“Though many of the cobots deployed by these companies are impressive, and they have a lot of software services, the high-cost and lack of easy use among their systems largely defeat the current value proposition of cobots, making them the laggards in this competitive assessment.” says Whitton.

Looking forward, the larger industrial players are likely to improve their relative position, as future growth in cobots rests on scaling up and large deployments. “Universal Robots, though likely to remain the market leader for the foreseeable future, will be increasingly competing on an even footing with near-peer cobot developers, who are already developing second-generation cobots with significant hardware improvements. Meanwhile, some more innovative companies will be able to accelerate adoption through price decreases, improved flexibility, and common platforms to retrofit collaborative capability on industrial robots,” Whitton concluded.

These findings are from ABI Research’s Industrial Collaborative Robots Competitive Assessment report. This report is part of the company’s Industrial Solution, which includes research, data, and analyst insights. Competitive Assessment reports offer comprehensive analysis of implementation strategies and innovation, coupled with market share analysis, to offer unparalleled insight into a company’s performance and standing in comparison to its competitors.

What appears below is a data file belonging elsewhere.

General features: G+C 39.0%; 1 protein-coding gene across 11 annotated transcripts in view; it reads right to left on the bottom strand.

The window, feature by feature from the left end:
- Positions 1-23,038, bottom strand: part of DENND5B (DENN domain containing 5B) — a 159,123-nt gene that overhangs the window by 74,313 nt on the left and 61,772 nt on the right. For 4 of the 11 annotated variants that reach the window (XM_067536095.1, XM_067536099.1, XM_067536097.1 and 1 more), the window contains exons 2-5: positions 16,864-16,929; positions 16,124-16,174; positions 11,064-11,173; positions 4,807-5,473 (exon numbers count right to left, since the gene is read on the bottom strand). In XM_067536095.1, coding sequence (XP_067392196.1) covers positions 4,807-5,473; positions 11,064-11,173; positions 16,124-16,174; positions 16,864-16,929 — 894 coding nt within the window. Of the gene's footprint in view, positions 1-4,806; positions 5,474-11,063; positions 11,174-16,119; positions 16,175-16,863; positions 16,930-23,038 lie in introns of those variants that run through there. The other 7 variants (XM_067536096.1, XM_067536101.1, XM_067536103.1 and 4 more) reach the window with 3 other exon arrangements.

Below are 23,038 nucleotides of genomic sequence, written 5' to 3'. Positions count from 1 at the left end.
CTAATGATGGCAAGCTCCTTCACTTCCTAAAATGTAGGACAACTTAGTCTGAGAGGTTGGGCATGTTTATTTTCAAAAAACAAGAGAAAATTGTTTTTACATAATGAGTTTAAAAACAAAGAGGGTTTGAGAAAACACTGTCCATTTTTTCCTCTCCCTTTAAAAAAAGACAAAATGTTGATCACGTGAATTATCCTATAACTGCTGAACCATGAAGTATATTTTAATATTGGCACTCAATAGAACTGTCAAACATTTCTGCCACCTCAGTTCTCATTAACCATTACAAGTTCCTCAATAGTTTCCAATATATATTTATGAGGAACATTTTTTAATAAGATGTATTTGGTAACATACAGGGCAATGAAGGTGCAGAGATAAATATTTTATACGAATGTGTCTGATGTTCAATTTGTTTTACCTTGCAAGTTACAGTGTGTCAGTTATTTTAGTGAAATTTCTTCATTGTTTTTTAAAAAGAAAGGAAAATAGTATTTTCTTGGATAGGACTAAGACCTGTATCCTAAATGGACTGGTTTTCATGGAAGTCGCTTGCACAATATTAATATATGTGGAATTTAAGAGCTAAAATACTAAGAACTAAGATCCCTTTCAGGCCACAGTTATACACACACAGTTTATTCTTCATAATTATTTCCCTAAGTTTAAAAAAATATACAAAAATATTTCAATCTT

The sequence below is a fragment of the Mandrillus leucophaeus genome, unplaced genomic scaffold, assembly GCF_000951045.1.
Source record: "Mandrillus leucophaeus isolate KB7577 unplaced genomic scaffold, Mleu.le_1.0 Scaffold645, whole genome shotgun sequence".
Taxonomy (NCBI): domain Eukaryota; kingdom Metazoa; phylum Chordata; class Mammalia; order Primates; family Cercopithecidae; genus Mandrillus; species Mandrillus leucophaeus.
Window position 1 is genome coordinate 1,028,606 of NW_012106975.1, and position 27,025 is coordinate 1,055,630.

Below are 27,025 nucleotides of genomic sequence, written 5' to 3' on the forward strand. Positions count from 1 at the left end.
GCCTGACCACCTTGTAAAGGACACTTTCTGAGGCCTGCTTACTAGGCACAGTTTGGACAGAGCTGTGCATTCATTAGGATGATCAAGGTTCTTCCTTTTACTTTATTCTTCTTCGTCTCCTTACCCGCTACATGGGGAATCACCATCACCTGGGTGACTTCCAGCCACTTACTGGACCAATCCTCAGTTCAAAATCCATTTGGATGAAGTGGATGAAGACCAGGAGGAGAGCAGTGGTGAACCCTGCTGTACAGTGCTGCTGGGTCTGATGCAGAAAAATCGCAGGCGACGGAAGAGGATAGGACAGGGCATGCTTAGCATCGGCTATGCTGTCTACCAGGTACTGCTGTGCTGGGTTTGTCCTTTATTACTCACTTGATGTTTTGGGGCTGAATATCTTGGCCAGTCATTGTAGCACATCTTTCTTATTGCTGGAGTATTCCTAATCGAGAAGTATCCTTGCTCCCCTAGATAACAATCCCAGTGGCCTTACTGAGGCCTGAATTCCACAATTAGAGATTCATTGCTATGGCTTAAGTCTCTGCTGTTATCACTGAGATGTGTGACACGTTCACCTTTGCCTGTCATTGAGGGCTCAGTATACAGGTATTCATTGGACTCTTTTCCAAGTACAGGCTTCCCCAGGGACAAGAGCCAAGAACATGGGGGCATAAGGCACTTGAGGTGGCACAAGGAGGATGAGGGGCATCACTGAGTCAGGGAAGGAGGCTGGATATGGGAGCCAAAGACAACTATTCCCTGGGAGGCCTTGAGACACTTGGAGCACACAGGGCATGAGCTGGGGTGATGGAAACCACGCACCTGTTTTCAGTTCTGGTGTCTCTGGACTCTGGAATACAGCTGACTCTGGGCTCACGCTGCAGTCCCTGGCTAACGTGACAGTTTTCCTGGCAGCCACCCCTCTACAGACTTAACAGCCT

Mergers and Acquisitions Measure Industry Health

Mergers and Acquisitions Measure Industry Health

Here is a little bit of merger and acquisition activity of interest. One involving industrial cybersecurity; the other IT-oriented. Owl Cyber Defense and Tresys are coming together. I have been anticipating some consolidation in that space. Lots of startups. Can’t be that much business. In the other Dell Technologies appears to be rationalizing its organizational and investing complexity.

Tresys and Owl Cyber Defense to merge